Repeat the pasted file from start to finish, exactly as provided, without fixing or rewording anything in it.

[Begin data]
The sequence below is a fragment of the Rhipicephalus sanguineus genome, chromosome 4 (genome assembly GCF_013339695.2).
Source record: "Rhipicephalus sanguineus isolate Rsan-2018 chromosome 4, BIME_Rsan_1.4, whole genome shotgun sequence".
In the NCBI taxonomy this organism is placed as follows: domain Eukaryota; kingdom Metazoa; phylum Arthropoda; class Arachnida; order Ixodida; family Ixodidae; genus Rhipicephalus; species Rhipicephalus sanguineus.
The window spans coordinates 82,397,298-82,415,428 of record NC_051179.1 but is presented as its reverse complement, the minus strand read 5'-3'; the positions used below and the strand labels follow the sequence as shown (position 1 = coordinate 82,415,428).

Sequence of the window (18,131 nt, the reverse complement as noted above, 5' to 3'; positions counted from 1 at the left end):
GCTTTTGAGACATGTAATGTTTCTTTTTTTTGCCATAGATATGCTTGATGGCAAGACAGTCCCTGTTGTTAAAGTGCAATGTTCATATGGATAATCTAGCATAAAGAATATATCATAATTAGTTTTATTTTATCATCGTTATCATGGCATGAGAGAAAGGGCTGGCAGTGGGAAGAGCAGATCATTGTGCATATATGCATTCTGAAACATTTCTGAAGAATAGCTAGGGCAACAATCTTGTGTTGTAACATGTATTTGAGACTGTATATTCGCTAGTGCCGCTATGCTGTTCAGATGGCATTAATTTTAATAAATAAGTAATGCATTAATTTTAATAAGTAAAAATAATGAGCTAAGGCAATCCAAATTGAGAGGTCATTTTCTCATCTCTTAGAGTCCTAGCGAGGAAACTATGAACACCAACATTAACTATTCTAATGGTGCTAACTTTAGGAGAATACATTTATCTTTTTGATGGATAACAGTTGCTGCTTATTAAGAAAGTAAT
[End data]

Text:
The sequence below is a fragment of the Rhipicephalus sanguineus genome, chromosome 4 (genome assembly GCF_013339695.2).
Source record: "Rhipicephalus sanguineus isolate Rsan-2018 chromosome 4, BIME_Rsan_1.4, whole genome shotgun sequence".
In the NCBI taxonomy this organism is placed as follows: domain Eukaryota; kingdom Metazoa; phylum Arthropoda; class Arachnida; order Ixodida; family Ixodidae; genus Rhipicephalus; species Rhipicephalus sanguineus.
The window spans coordinates 82,397,298-82,415,428 of record NC_051179.1 but is presented as its reverse complement, the minus strand read 5'-3'; the positions used below and the strand labels follow the sequence as shown (position 1 = coordinate 82,415,428).

Sequence of the window (18,131 nt, the reverse complement as noted above, 5' to 3'; positions counted from 1 at the left end):
GCTTTTGAGACATGTAATGTTTCTTTTTTTTGCCATAGATATGCTTGATGGCAAGACAGTCCCTGTTGTTAAAGTGCAATGTTCATATGGATAATCTAGCATAAAGAATATATCATAATTAGTTTTATTTTATCATCGTTATCATGGCATGAGAGAAAGGGCTGGCAGTGGGAAGAGCAGATCATTGTGCATATATGCATTCTGAAACATTTCTGAAGAATAGCTAGGGCAACAATCTTGTGTTGTAACATGTATTTGAGACTGTATATTCGCTAGTGCCGCTATGCTGTTCAGATGGCATTAATTTTAATAAATAAGTAATGCATTAATTTTAATAAGTAAAAATAATGAGCTAAGGCAATCCAAATTGAGAGGTCATTTTCTCATCTCTTAGAGTCCTAGCGAGGAAACTATGAACACCAACATTAACTATTCTAATGGTGCTAACTTTAGGAGAATACATTTATCTTTTTGATGGATAACAGTTGCTGCTTATTAAGAAAGTAAT